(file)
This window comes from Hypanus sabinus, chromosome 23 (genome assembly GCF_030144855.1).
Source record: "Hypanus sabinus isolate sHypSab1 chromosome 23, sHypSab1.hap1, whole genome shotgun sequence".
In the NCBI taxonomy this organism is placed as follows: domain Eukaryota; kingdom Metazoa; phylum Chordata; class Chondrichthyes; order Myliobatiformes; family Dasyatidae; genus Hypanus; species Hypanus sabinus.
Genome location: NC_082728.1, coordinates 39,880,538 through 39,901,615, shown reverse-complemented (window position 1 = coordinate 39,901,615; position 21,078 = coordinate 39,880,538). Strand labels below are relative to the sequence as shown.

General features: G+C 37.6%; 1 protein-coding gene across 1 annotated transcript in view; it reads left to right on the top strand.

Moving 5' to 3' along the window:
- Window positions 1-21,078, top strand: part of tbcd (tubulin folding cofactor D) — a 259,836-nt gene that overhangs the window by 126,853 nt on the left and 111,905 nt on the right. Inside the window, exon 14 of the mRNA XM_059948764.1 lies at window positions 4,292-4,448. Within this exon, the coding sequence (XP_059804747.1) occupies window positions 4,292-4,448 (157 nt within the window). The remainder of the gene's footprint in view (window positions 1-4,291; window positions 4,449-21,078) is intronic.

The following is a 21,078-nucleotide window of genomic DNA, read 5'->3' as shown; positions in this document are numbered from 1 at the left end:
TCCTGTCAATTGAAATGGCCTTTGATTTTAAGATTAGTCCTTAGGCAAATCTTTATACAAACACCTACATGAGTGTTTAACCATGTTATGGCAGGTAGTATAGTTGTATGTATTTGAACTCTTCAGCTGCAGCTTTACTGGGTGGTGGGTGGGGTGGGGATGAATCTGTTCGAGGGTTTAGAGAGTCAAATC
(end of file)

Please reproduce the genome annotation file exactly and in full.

This window comes from Hypanus sabinus, chromosome 23 (genome assembly GCF_030144855.1).
Source record: "Hypanus sabinus isolate sHypSab1 chromosome 23, sHypSab1.hap1, whole genome shotgun sequence".
In the NCBI taxonomy this organism is placed as follows: domain Eukaryota; kingdom Metazoa; phylum Chordata; class Chondrichthyes; order Myliobatiformes; family Dasyatidae; genus Hypanus; species Hypanus sabinus.
Genome location: NC_082728.1, coordinates 39,880,538 through 39,901,615, shown reverse-complemented (window position 1 = coordinate 39,901,615; position 21,078 = coordinate 39,880,538). Strand labels below are relative to the sequence as shown.

General features: G+C 37.6%; 1 protein-coding gene across 1 annotated transcript in view; it reads left to right on the top strand.

Moving 5' to 3' along the window:
- Window positions 1-21,078, top strand: part of tbcd (tubulin folding cofactor D) — a 259,836-nt gene that overhangs the window by 126,853 nt on the left and 111,905 nt on the right. Inside the window, exon 14 of the mRNA XM_059948764.1 lies at window positions 4,292-4,448. Within this exon, the coding sequence (XP_059804747.1) occupies window positions 4,292-4,448 (157 nt within the window). The remainder of the gene's footprint in view (window positions 1-4,291; window positions 4,449-21,078) is intronic.

The following is a 21,078-nucleotide window of genomic DNA, read 5'->3' as shown; positions in this document are numbered from 1 at the left end:
TCCTGTCAATTGAAATGGCCTTTGATTTTAAGATTAGTCCTTAGGCAAATCTTTATACAAACACCTACATGAGTGTTTAACCATGTTATGGCAGGTAGTATAGTTGTATGTATTTGAACTCTTCAGCTGCAGCTTTACTGGGTGGTGGGTGGGGTGGGGATGAATCTGTTCGAGGGTTTAGAGAGTCAAATC